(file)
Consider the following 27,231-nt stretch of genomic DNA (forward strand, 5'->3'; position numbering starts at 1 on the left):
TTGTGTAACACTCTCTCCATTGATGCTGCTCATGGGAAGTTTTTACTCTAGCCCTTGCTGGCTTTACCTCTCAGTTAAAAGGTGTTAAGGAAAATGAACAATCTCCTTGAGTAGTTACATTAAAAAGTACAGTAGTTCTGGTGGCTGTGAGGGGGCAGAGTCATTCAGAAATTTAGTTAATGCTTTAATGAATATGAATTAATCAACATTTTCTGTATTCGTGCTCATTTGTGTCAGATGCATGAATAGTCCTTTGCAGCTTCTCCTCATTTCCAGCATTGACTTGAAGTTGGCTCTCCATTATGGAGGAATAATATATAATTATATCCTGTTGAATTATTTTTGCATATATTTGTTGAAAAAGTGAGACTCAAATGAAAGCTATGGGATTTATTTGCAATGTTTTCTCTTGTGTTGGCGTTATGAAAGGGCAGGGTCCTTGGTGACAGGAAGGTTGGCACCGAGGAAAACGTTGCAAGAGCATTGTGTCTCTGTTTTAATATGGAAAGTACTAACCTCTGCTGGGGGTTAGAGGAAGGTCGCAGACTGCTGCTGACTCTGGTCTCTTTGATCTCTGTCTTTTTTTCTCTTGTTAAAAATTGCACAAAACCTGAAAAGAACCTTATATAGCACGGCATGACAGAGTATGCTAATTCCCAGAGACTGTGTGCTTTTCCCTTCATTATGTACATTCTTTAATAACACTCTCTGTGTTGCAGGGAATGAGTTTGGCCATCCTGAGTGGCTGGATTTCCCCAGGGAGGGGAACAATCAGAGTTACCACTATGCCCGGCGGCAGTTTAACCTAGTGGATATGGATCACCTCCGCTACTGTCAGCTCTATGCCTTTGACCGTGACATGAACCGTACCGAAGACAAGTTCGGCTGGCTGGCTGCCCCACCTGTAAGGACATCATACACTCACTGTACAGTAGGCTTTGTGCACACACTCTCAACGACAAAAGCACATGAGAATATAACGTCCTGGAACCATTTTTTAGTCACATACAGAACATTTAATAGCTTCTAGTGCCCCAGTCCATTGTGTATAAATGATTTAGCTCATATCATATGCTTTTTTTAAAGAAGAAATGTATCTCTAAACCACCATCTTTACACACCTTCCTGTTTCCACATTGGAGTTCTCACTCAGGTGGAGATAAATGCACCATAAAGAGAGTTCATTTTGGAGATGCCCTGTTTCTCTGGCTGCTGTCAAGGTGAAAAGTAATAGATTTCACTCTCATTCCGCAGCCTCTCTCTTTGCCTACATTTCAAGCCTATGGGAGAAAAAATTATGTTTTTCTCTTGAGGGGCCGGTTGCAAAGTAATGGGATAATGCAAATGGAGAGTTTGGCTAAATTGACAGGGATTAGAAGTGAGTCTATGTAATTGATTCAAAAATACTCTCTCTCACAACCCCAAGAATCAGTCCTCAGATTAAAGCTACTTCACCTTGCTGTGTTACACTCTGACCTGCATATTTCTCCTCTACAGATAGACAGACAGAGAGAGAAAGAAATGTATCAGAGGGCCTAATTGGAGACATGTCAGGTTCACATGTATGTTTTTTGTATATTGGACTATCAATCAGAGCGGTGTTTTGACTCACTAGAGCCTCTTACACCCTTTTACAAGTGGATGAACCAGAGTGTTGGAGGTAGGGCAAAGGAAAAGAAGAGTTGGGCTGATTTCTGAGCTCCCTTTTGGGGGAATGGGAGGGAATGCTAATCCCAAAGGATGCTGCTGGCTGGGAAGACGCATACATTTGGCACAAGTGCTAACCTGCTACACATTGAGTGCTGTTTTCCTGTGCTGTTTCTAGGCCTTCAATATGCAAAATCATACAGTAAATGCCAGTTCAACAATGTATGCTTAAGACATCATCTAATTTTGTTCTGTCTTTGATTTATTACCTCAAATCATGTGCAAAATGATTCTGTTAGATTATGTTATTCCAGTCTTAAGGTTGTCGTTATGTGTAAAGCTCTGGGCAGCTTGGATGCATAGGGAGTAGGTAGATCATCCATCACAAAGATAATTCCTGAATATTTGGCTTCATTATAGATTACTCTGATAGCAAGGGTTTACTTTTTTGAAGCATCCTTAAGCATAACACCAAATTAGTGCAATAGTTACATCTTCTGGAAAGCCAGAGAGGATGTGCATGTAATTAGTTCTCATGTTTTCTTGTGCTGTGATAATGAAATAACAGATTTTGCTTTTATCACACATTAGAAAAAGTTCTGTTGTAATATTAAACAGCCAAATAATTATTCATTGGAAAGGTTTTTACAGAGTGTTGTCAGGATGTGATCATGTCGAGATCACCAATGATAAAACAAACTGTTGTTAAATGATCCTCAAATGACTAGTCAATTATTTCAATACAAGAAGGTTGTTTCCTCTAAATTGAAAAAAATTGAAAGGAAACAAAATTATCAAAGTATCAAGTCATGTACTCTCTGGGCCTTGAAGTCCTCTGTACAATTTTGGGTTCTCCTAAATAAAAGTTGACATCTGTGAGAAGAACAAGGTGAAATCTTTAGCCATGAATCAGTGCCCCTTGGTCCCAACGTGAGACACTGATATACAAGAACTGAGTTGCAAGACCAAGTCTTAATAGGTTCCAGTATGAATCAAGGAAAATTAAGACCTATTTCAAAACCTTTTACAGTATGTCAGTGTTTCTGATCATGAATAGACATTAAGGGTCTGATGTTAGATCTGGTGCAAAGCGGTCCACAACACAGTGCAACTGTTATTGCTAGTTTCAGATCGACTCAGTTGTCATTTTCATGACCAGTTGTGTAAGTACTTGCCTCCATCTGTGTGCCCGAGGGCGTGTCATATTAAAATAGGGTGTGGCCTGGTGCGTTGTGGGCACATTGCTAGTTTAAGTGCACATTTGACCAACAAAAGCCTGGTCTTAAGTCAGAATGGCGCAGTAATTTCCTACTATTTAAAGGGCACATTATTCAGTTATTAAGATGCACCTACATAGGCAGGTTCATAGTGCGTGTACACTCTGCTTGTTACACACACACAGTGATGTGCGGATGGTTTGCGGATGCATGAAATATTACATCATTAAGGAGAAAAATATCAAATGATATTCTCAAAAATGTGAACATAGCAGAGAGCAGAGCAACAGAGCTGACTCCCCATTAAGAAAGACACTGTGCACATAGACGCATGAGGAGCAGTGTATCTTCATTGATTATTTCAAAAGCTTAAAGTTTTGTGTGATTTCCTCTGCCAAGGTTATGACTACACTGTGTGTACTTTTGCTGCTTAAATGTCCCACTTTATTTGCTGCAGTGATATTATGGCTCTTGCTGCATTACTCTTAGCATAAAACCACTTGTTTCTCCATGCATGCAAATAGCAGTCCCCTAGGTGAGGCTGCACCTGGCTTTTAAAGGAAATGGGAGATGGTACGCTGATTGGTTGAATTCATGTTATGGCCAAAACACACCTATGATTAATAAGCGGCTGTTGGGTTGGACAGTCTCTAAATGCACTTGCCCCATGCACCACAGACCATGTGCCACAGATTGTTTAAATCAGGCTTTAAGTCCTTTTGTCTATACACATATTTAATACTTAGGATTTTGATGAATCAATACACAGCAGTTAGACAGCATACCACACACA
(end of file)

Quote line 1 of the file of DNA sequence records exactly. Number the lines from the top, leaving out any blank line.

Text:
Consider the following 27,231-nt stretch of genomic DNA (forward strand, 5'->3'; position numbering starts at 1 on the left):